Mayawati and Mulayam Sing Yadav
File image of BSP supremo Mayawati and SP leader Mulayam Singh Yadav | PTI
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Lucknow: Two bitterly feuding former chief ministers of Uttar Pradesh, who have earlier sparred over each others’ hairstyles and marital status, questioned the other’s mental health and even accused the other of conspiring to kill them, are likely to share the stage Friday for the first time in nearly 24 years.

A showstopper event that the state is keenly awaiting, rivals-turned-allies Mayawati of the Bahujan Samaj Party (BSP) and Mulayam Singh Yadav of the Samajwadi Party (SP) are expected to publicly speak from the same dais in the latter’s constituency, Mainpuri.

Just like the ambitious and unnatural Uttar Pradesh mahagatbandhan, Mulayam and Mayawati’s enmity, which escalated after the infamous Lucknow guesthouse incident in June 1995, is the stuff of political folklore here. The event, if the arch foes actually turn up, will be epic, political observers say.

“A rally of the alliance will take place tomorrow at Mainpuri and another at Firozabad on Saturday,” said Udayveer Singh, spokesperson of the Samajwadi Party. “All senior leaders of the three political parties are likely to attend the two public meetings… Netaji (Mulayam Singh) will be present there in all likelihood.”

Lucknow Guest House episode

On 2 June 1995, the alliance forged by then CM Mulayam and BSP founder Kanshi Ram had been on the verge of collapse.

As turmoil grew in the coalition, a deal was brokered between the BSP and the BJP, following which a group of SP supporters gathered at the state guesthouse in Lucknow where Mayawati had been holding a meeting. Mayawati was forced to lock herself in a room as the SP workers allegedly tried to break the door and attack her.

With the help of a BJP leader, Mayawati escaped from the guesthouse late that night and, a day later, became the CM of Uttar Pradesh for the first time with the BJP’s support.


Also readMayawati regrets ‘hatred between Bajrang Bali & Ali’ as fight over Gods deepens


Decades of hostility

In the years that followed, hostility between the two parties and their leaders continued to escalate.

As power in the state changed hands between the two parties, inquiries were ordered, funds stopped for the other’s pet projects, government recruitments cancelled and licences withdrawn. The enmity between the two leaders has also found mention in the history of the BSP authored by Mayawati, a volume of which is released every year on her birthday.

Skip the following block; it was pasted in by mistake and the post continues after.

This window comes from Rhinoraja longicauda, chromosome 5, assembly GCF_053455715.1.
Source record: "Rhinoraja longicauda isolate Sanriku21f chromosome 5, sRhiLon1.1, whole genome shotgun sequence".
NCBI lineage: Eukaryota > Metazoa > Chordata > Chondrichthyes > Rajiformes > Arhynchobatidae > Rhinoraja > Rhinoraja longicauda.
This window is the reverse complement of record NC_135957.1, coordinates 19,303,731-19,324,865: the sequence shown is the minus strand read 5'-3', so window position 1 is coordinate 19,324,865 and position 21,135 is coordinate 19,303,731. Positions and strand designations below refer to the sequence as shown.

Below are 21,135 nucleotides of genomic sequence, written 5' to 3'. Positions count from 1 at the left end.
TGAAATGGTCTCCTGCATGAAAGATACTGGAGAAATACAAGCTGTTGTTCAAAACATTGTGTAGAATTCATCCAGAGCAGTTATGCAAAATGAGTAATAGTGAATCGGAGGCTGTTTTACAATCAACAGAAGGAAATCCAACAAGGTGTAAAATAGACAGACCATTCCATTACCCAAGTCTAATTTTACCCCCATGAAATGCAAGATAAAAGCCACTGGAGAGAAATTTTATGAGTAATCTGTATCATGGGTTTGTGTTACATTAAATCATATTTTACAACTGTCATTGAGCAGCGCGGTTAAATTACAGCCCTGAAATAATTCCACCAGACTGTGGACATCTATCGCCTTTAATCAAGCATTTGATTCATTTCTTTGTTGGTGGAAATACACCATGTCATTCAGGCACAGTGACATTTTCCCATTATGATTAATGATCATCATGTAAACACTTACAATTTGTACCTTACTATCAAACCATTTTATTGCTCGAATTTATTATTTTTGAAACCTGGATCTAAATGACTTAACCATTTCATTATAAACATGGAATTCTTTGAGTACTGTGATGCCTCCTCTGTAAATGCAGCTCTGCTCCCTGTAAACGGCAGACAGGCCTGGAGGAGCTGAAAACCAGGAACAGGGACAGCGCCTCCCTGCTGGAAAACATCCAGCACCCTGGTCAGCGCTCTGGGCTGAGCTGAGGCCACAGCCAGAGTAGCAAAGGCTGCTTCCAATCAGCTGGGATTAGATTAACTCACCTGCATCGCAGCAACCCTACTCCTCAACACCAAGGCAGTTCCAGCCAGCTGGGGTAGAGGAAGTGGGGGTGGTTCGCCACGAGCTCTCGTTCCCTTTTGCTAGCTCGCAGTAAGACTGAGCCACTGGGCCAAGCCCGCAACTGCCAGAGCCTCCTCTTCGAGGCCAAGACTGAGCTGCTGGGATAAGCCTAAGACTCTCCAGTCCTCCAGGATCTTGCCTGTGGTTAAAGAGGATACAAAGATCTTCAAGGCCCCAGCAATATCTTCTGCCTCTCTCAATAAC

The rivalry has also been marked by several personal attacks. Mulayam once called her a “parkati aurat (woman with clipped wings)”, referring to her short hair, and said at a rally in 2014 that he did not know how to address Mayawati — shrimati, kunwari or behenji.

The SP patriarch’s remarks invited a fresh attack from the BSP leader, who decided to call a press conference on the matter. During this media interaction, Mayawati suggested that Mulayam should be admitted into a mental asylum in Agra. She also launched a personal counter-attack, alleging that he did not treat his first wife right.

Alliance to oppose BJP in 2019

It was the SP’s generational shift that helped calm frayed nerves.

In 2012, when Mulayam’s son Akhilesh Yadav was elected the UP chief minister, this nasty war simmered down.

In July 2012, when Mayawati’s statue was vandalised in Lucknow, Akhilesh ensured that the statue was repaired overnight and the miscreants booked.

Seven years later, the two parties under Mayawati and Akhilesh came up with what many said was an impossible prospect. They held a joint press conference and announced that they would be contesting the Lok Sabha polls in Uttar Pradesh together as a front with the aim of defeating the BJP.

Their parties are now contesting 38 seats each out of the state’s 80 parliamentary constituencies in the keenly-watched polls, and will even take their alliance to the next UP assembly polls.


Also read: In Congress-BSP tussle, Priyanka threatens to steal Mayawati’s march in UP


 

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